New patterns

My wove not to purchase so much fabric this year, are going according to plan (I’ve only cheated once (or twice if you count Buckram as fabric)).

What I didn’t take into account was the ever growing temptation to splurge on patterns instead…

Since I mostly make my own pattern (draft or drape) I just recently discovered the allure of already tested, well researched beautiful historical patterns. Who can resist them?

And into the rabbit hole we go…

Lynn McMasters 1850-1860s summer hatIMG_6474

Lynn McMasters 1860s BonnetIMG_6475Yep, I got some serious millinery planed.

Past Patterns mid 19th century staysIMG_6476By now you’d probably guest my next big project…

Truly Victorian 1865 Eliptical Cage CrinolineIMG_6477Yes, 1860s costume (followed by at least two crinoline appropiet events) coming this spring/summer.

Laughing Moon Wrapping front Spencer IMG_6478This wil be the year I make one of these (I hope)

Truly Victorian 1880s Hat Frame IMG_6479

Truly Victorian 1887 Alexandra BodiceIMG_6480Hopefully I can squeeze in (out?) an 1880s bustle outfit as well this summer.

Wearing History Edwardian BlouseIMG_6481

Wearing History 1910s suitIMG_6482

Wearing History 1879 Pompadour Dinner BodiceIMG_6483

Wearing History Smooth Sailing Pants and BlouseSmoothSailingPatternCover(Apparently I forgot to take a picture of this one, so here are one I stole from google)

Another of my recent buys are a drawing/Inspiration book which hopefully will keep all my costuming sketches in order – instead of on random scraps of paper and receipt.IMG_6487


Here I can penn down both my sketches/ideas and fabric recommendation, event dates and what I will need to complete the outfit (shoes, glows, petticoats ect. IMG_6484

IMG_6485I even started on a sewing diary for each costume.

Now it’s back to sewing.

1850s & 1880s underwear – photoshoot

Last weekend after finishing all the 19th century underwear for the HSF 12 and 13, I talked my boyfriend into helping me take som photos.

He agreed on condition we waited until there were breaks in the fotball games on Tv.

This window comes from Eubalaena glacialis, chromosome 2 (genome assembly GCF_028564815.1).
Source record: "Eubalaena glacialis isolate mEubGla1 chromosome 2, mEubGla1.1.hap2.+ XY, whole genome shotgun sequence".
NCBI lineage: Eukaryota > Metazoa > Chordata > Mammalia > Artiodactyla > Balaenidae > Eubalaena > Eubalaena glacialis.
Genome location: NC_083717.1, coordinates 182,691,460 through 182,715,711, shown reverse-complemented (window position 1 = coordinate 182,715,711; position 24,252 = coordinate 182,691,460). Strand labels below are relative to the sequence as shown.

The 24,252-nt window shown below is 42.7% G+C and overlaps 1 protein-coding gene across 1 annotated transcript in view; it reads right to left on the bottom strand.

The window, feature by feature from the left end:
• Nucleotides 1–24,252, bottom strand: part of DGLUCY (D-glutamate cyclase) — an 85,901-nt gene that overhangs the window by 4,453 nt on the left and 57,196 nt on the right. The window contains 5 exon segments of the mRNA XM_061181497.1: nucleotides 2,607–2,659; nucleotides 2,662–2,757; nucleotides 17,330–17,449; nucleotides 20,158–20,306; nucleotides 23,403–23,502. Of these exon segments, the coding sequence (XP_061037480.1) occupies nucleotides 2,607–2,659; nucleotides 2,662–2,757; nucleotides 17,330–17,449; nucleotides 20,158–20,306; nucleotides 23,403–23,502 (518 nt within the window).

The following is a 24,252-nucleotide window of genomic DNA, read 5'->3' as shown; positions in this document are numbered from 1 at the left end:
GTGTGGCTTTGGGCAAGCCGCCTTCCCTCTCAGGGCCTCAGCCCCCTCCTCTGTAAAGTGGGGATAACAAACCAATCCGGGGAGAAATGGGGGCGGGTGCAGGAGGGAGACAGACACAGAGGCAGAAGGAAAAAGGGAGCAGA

This turned the photoshoot into 3 hectic periods of shooting and then 45 min of down time in between (where I took the time to change clothes and re-arrange the settings), making the whole process drag out through the evening and not being finished untill midnight.

Anyhow here it is – And a warning: This is a picture heavy post.

I started by arranging some settings in my bedroom.IMG_9418 - kopiaShawl, petticoat and skirt.

And some boxes, juwvelry, glowes nad fans on my drawer.IMG_9418Then we were ready.

Starting with the 19th century chemise.IMG_9449








Then I put on my 19th century corset and the new 1880s bustle.IMG_9476










Then it was time to re-arrange the settings, and time tavel back another 30 years to 1850s. IMG_9593I hung my plaid green 1840s dress combined with a shawl and petticoat on the wardrobe door.

And placed my 1840s velvet bonnet on the table together with a lace fan, some faux flowers and juwvelry. IMG_9603

I keept the basic underwear like chemise and corset, but changed my shoes and stockings. And then I put on my new 1850s cage crinoline.IMG_9561







And lastly I put on my new cotton petticoat. IMG_9555







IMG_9544Bouncy buttom.

IMG_9542So there you have it, 4 HSF items in one photoshoot.
Well actally the corset, brown bonnet, and green plaid dress are HSF items as well.

1880s Evening Layering

If you been reading my blog you would know about the 1880s evening gown I made for the bal at the opera late january. You might also know all about the underwear, corset and petticoat I struggeled to get finished in time for the event.

But I thougt I would show them again in a more structured way.

So today on the “Layering series” (I already done: 1750s, 1810s and 1840s) I will show you all the clothing of a Victorian ladys evening attyre.

So here we go.

IMG_5795 As always we begin fully dressed in gown, cape/cloak and muff.

IMG_5801 Then we remove the outerwear, to find the evening outfit compleat with glowes, juwelery and fan. You might also be carrying an evening bag or some other accessories.

IMG_5813 Removing the accessories we are still fully dressed in our tight fitting gown. The train is almost mandetory for  evening gowns, but not worn on everyday dresses.

IMG_5819 Then we take of the gowns bodice (in this case the bodice are attached to the train, in other gowns the train might be separate and are removed after the bodice), and reveal the compleat apron and some of the corset-cover. The apron was a nice fashion detail used during the late part of the 19th century. Women wore the apron style both to evening, day and sport dresses.